Sake Varieties

The range and quality of sake is largely determined by the rice polishing ratio, variety of rice, variety of yeast and alcohol percentage. Depending on these factors, sake may be fruity or full-bodied, dry or sweet. When labeling sake, classification is determined by the rice polishing ratio, brewing technique, ingredients or a combination thereof.

Rice Polishing Ratio

Type Rice Polishing Ratio Characteristics
Daiginjo From 50% Ultra-premium sake slowly fermented at low temperatures. Delicate aroma and mild flavor.
Ginjo From 60% Premium sake carefully fermented to create a refreshingly fruity aroma and mild flavor.

Brewing Technique

Changes in consumer tastes and advancements in brewing technology have made it possible for the diversification of sake varieties. Combining rice polishing ratios with new brewing methods have made it possible to develop such new sakes as Junmai Namazake and Ginjo Koshu.


Contemporary, unpasteurized “draft sake.” Immediately after fermentation is complete, this sake passes through micro filters and is bottled unpasteurized. This process results in giving namazake its fresh, fruity fragrance and smooth character.


Sake aged for maturation and heat pasteurized shortly before bottling. Namachozo-shu is typified by its mellow flavor and fresh namazake-like aroma.


Aged sake made through a maturation process requiring more than one year to complete. This sake is best known for its fine harmonization of complex aromas and deep flavors. Possessing a favorable bitterness and pleasant lingering taste, ko-shu is reminiscent of sherry.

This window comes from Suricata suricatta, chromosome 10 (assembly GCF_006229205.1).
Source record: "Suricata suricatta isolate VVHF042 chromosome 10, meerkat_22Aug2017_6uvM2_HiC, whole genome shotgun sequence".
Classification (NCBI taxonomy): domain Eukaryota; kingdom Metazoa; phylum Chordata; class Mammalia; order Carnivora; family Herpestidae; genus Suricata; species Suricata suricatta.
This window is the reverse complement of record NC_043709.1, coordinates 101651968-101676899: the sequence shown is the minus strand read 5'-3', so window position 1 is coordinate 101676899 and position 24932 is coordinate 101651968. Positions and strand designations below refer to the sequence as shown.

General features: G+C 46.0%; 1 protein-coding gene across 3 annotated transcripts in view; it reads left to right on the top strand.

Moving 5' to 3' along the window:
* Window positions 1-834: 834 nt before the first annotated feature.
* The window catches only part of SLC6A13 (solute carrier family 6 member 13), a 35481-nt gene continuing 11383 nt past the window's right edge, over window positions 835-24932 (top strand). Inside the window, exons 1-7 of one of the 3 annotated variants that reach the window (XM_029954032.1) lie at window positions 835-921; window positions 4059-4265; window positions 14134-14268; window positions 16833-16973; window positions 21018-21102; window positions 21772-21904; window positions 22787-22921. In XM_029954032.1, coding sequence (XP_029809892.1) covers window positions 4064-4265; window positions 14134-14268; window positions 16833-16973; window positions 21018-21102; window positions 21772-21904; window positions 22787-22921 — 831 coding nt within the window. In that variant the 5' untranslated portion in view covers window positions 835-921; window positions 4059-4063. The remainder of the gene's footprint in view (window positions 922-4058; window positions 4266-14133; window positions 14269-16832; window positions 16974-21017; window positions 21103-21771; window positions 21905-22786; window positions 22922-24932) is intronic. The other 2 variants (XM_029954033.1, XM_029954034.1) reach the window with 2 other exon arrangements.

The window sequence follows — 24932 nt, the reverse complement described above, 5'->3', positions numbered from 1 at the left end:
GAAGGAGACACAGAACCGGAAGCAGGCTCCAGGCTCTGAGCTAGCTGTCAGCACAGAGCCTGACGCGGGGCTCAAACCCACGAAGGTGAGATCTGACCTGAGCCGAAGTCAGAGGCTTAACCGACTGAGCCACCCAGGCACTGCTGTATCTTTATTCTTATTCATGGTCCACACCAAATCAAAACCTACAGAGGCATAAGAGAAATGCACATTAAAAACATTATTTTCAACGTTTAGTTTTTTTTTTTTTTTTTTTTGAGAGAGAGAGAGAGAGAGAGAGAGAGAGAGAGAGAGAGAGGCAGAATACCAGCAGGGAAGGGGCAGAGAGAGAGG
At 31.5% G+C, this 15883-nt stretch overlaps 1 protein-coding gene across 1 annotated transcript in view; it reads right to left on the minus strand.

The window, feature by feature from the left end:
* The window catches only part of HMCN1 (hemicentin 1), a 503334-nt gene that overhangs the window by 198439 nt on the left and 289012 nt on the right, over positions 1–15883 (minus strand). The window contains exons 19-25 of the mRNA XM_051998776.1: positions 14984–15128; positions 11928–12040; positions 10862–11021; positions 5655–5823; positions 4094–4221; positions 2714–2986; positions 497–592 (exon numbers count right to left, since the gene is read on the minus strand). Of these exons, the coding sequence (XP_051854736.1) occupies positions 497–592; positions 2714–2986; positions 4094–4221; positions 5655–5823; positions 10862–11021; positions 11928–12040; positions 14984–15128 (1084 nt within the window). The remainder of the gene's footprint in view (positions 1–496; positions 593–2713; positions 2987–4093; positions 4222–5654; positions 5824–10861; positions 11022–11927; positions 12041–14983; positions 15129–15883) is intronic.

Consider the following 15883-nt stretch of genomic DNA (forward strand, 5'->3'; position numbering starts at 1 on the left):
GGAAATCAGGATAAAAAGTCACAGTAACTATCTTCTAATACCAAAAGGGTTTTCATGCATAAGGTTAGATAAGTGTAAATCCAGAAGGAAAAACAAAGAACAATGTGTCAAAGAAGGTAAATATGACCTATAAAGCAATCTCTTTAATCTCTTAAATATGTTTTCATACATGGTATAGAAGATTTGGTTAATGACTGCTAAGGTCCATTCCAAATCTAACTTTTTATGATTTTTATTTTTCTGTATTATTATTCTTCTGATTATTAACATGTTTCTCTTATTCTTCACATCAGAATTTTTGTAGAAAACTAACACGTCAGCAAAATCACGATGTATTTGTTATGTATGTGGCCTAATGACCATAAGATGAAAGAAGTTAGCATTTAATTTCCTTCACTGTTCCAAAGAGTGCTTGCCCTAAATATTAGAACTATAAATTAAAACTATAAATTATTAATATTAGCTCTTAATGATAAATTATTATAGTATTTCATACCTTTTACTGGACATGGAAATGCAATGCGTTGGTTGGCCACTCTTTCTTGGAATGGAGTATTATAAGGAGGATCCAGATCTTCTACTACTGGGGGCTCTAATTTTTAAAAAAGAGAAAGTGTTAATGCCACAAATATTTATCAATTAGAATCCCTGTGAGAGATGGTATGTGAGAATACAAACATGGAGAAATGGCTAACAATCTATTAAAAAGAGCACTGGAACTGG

Literally “pure rice sake”, Junmai-shu is made only from rice and water. Using these ingredients, junmai sake is naturally brewed yielding a wide variety of sakes from light and mild to full-body.


Literally “formal brew [in comparison to futsu-shu] sake”, Honjozo-shu is made from rice polished to at least 70%, water and a small addition of brewer's alcohol. This addition of alcohol is a traditional technique for creating a mild sake.


Literally “ordinary sake”, Futsu-shu the most common type of sake in Japan, contains a small percentage of brewer's alcohol but does not have a specifically determined rice polishing ratio or brewing method. Futsu-shu is sold mainly in Japan but is exported to a limited number of other Asian countries.

Although sake is a fermented beverage, taxation regulations in some countries classify sake with any added alcohol as a distilled beverage. Before consideration of importing such sake, taxation and labeling regulations should be carefully researched.

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